Friday, 9 December 2011

Book review: Miracle on Regent Street

By Ali Harris
Published by Simon & Schuster

Who doesn’t enjoy curling up with a good book when a storm rages outside? I certainly do. I must admit, however, that my choice of wintry reading normally falls on reinventions of modern classics, like Carol Ann Duffy’s The Night Before Christmas, or chills-down-the-spine kind of stories, like Kate Mosse’s The Winter Ghosts.

With Miracle on Regent Street, Ali Harris opened up a whole new world for me of Christmas tales for old-fashioned modern women - if you allow me the oxymoron!

The heroine of this novel is one such woman. Her name is Evie Taylor and she works as stockroom manager at Hardy’s, an elegant London department store that has seen better days. Relegated to the stockroom, Evie would like to work on the shop floor and has big dreams for Hardy’s, a place that – being where her parents fell in love – has always had a special meaning for her. Her dreams, however, might never come true. If the profits don’t increase, Mr Hardy will be forced to close and sell the store.

And so, in true super-heroine style, Evie turns into Christmas Evie! When nobody sees her, she starts transforming every sad-looking department into the retro extravaganza that she knows will be perfect to attract both old and new customers into the store. And what a success this turns out to be! Will it be enough to save Hardy’s difficult financial situation though?

Whatever the outcome of her work, the transformation of the store goes hand in hand with the transformation of Evie herself. A little bit like the ugly duckling that becomes a swan. Except that she’s always been a swan, at least in the eyes of the people who matter most. To be perfectly honest, I found myself rolling my eyes at her (or at the book… let’s hope nobody’s ever seen me!) quite a bit. Evie has a nice way of listening to others like they matter and a very big heart but someone should have told her a long time ago that owning up to one’s merits is not a bad thing to do.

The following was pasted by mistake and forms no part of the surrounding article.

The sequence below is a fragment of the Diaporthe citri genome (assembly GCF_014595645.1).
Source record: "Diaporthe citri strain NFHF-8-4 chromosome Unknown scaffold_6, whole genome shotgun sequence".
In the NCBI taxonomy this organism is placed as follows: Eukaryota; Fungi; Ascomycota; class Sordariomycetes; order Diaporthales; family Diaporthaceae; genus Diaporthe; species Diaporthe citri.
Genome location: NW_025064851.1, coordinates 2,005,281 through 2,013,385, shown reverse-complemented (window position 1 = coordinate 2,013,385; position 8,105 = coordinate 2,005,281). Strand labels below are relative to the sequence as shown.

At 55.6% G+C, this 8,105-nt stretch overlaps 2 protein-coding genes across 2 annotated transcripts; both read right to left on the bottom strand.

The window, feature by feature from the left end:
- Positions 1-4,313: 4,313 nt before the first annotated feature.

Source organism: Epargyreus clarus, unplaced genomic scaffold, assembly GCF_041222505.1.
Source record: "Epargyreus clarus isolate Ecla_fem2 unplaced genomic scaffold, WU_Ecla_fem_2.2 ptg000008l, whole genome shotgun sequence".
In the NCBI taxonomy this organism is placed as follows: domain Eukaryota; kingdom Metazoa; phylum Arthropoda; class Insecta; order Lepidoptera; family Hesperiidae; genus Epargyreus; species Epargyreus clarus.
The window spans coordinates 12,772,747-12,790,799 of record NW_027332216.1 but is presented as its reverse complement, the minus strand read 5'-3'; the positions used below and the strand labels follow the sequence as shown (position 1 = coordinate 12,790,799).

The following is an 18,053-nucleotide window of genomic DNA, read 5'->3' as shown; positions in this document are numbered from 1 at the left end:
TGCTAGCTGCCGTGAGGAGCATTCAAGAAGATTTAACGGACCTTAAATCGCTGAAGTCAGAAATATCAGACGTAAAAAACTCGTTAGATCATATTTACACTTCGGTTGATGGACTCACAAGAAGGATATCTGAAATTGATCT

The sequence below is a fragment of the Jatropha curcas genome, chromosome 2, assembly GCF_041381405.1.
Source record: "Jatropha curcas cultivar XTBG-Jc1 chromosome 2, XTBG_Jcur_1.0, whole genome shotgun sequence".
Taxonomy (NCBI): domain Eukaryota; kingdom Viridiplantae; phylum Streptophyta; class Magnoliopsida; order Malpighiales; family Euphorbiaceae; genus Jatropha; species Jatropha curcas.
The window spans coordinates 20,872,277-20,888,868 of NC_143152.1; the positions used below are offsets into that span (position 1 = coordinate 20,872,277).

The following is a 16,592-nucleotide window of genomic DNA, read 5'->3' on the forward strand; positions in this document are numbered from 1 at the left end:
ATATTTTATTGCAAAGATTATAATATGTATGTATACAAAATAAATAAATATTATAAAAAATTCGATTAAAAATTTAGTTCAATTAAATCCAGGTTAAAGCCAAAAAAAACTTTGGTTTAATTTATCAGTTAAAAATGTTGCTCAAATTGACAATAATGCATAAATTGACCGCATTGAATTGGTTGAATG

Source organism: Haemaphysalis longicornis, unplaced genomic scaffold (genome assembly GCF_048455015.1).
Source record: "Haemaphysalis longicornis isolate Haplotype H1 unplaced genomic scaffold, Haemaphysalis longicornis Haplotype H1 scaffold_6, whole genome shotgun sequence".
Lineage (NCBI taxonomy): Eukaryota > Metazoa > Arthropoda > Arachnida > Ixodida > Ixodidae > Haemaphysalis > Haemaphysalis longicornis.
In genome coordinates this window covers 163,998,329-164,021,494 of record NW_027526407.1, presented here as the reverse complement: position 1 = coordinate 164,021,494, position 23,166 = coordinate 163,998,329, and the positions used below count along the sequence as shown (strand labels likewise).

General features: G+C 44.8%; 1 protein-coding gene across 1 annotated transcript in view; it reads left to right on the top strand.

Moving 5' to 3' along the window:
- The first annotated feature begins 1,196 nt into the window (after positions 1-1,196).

Still, like any well-rounded character in a well-written book, you learn to accept their weaknesses and praise their qualities.

And what about Hardy’s? The way it is described in such exquisite and evocative detail, as are all the vintage clothes and accessories… I have no words to explain the feeling of bereavement that pervaded me once I finished the book. In a way, I didn’t keep reading Miracle on Regent Street because I wanted to know what happened next. I kept reading it because I wanted to go back to Hardy’s. I went to London a few days ago and I was sad – truly sad – that Hardy’s wasn’t a real store. I still go past shop windows and think “oh, that display would have been perfect in Hardy’s…”

Ali Harris, who was kind enough to answer a few of my questions, wrote a gorgeous debut novel that will place lots of expectations on her second work of fiction. Out in 2012, that’s a publication day that I certainly look forward to.

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